Crowd Pleaser: Percheron Chenin Blanc/Viognier, Western Cape South Africa
A dynamic duo of grapes which combine perfectly to provide great mid week and party drinking. One of the best value for money South African wines we have come across.
Vibrant and aromatic with delicious subtle perfumed aromas with white peach and hints of jasmine on the nose. On the palate it has tight, white, fleshy stone fruit and fresh apricot flavours that balances the sandy texture. Bright acidity and minerality helps to deliver a delicious flavoursome and characteristic wine.
Try Something Different: Château Lestrille Capmartin Blanc. Bordeaux France
Classically styled barrel fermented blend of Sauvignon Gris and Sauvignon Blanc, with a little Sémillon. Plenty of texture and body; would work well with either asparagus and/or butter sauce, as well as risotto if you prefer white.
Really zesty with bold citric fruits, pink grapefruit, and a touch of white pepper. Lovely creamy texture , but still low key, with a toasty oak overlay.
Treat Yourself: Newton Johnson, Family Vineyards Pinot Noir, South Africa
A classic Burgundian styled Pinot from leading South African specialist and simply perfect with the mushroom risotto.
Displaying ripe cherry and red berry fruits but also refined delicacy, soft tannins and a pleasurable, lilting character.
Wine Pairings: Easter Sunday
Onto Easter Sunday and some new season lamb. Ideally a rack or leg, oven roasted and served with confit slow roasted tomatoes, root vegetables and thyme or rosemary, served with new season Jersey Royals. Don’t forget to rest the lamb and de-glaze the pan with red wine, stock, and herbs to make a great tasting jus to go with it. This dish cries out for one of two classic red styles; a Pinot Noir or oak aged Rioja.
Crowd Pleaser: Kaiken Clásico Malbec, Mendoza Argentina
Deep purple in colour, with dried fruit aromas of strawberries and cherries, nicely complemented with spicy notes and menthol aromas. On the palate, this wine displays extraordinary balance, freshness and soft tannins.
Try Something Different: Talò Malvasia Nera San Marzano, Puglia Italy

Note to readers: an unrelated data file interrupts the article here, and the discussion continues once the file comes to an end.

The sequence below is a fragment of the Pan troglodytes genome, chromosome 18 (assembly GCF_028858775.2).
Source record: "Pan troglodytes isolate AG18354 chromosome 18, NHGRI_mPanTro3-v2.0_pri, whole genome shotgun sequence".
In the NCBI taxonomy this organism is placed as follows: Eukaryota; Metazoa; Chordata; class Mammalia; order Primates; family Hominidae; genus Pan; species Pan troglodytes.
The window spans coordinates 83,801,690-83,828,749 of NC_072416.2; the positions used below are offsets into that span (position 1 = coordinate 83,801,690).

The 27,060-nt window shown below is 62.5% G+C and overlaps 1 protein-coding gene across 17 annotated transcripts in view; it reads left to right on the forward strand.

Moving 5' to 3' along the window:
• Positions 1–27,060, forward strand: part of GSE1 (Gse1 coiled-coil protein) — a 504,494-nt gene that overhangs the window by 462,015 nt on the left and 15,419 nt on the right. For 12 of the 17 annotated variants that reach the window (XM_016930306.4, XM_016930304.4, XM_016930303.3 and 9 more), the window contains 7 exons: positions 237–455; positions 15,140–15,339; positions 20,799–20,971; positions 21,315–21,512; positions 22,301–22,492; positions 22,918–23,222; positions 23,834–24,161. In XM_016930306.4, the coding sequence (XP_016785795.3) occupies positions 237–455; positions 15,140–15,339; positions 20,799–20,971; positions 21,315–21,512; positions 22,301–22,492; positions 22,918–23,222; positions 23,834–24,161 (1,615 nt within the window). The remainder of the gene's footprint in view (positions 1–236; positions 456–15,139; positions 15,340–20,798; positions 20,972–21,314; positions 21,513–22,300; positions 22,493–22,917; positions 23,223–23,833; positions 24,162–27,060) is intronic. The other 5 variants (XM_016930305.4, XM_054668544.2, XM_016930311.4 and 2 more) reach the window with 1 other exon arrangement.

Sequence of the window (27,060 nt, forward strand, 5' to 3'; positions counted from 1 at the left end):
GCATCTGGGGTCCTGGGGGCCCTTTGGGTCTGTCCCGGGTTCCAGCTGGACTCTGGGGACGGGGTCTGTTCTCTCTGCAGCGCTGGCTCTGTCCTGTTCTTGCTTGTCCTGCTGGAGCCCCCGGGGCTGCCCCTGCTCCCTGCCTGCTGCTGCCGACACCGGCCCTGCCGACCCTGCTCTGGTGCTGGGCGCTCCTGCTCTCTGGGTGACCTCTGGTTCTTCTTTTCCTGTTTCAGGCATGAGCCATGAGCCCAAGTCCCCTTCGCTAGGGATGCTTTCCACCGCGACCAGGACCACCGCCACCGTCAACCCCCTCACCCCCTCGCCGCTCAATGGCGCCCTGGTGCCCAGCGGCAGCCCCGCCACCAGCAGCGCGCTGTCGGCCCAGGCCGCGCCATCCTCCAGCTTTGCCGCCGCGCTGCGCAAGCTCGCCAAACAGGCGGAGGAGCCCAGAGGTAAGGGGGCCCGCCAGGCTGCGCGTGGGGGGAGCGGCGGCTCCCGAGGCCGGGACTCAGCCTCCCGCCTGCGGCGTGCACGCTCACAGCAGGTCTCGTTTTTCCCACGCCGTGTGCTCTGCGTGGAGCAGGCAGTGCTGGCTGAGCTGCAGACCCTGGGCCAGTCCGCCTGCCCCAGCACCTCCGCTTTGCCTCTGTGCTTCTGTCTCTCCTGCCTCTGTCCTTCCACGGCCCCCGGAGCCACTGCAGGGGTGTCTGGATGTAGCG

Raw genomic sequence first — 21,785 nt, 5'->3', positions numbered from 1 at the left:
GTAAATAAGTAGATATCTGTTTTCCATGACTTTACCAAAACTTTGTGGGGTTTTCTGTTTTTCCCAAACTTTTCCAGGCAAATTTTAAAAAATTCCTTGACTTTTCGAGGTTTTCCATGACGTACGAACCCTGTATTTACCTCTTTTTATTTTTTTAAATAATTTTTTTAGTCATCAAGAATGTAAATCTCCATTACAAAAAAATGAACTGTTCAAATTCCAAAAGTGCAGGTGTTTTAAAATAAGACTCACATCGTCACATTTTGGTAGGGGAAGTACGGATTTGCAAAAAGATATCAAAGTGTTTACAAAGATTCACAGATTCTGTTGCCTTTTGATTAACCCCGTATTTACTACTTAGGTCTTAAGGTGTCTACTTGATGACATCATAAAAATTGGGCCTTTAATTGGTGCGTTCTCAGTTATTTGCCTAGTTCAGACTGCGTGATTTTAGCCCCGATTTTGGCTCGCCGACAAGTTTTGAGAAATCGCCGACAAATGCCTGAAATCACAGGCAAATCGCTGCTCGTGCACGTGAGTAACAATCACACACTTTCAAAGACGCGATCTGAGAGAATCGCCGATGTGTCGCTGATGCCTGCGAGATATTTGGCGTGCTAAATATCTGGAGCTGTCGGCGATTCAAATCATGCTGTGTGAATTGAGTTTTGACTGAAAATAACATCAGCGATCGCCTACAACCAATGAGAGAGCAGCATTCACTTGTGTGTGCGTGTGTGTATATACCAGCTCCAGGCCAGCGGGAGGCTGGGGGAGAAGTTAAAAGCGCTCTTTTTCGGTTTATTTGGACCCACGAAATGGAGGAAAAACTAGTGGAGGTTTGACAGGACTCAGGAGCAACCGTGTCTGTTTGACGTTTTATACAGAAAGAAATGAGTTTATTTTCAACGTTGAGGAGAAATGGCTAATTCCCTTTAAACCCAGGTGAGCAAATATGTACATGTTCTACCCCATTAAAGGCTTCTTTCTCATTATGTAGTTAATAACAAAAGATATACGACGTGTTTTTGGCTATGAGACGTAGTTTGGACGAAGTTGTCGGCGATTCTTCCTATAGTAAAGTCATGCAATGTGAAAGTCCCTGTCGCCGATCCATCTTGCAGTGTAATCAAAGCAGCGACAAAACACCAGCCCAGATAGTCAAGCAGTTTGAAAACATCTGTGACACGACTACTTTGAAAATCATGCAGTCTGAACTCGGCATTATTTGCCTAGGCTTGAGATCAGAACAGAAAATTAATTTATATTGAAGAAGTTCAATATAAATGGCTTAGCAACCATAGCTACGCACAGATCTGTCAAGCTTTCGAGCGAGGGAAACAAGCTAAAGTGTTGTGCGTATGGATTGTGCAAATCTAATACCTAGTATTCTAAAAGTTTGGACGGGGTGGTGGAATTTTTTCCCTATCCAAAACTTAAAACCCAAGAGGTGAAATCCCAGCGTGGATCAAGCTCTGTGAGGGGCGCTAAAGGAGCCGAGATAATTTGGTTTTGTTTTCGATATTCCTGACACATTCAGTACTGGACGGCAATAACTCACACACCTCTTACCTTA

We never tire of finding new and exciting Italian wines, and this beauty is from the heel (Puglia) of Italy and from local star grape Malvasia Nera. Very savoury, smoky with sweet dark fruit and spice – this captures the very essence of southern Italy in a bottle.
Treat Yourself: Marqués de Murrieta Rioja Gran Reserva, Rioja Spain
A brooding, dark wine with intense vanilla and darker fruit flavours – a little tight right now but opens up with time and aeration. Notes of chocolate and black plum emerge all wrapped up in a grainy tannic frame. Long and poised – this is polished and refined.
Wine Pairing: Easter Monday
On Easter Monday I love a cold spread with plenty of options for all tastes. Go for a pork pie and some classic hams for example – English and the ultra-savoury Spanish Serrano and Iberico. Maybe top up with smoked salmon! Serve with a big mixed leaf salad and dressing along with a good mix of crudités – such as blanched and/or raw baby carrots, green beans, celery, tomatoes, shallot, and radish. Finish with a classic dip – my favourite is aioli – mayonnaise with a lively garlic kick. And don’t forget plenty of bread (not least for the cheeseboard) and more Jersey Royals, or oven roasted chips. The good news is that this sort of smörgåsbord allows for a liberal selection of wine styles, including some bubbles, but I would also go for a mix of dry whites, maybe another rosé and light reds.
Crowd Pleaser: Prosecco Cantina Colli Euganei, Veneto Italy
One sip of this frothing, gulp-able wine shows why Prosecco is so irresistibly popular. This wine is straw yellow in colour with youthful hues and a fine, persistent mousse. On the nose the aromas are fresh and fruity, a blend of lemon, apple and pear, with white blossom hints. It is soft and lively on the palate without being aggressive.
Try Something Different: Malagousia Domaine Gervassiliou, Macedonia Greece
This wonderful indigenous Greek grape variety almost died out, very much brought back to life in this Domaine. A touch of Viognier here in its ripe apricot character and hints of mango and pear.
Treat Yourself: Château d’Esclans Rock Angel Rosé, Provence France
Will take on anything on a cold table; dry, mineral and intensely fruity.
Crisp and refreshing with intense flavours such as strawberries and raspberries and hints of peach and lemon, make for a long and creamy wine. Perfect not only for summer but year round enjoyment.
Happy Easter from all of us at WineTrust!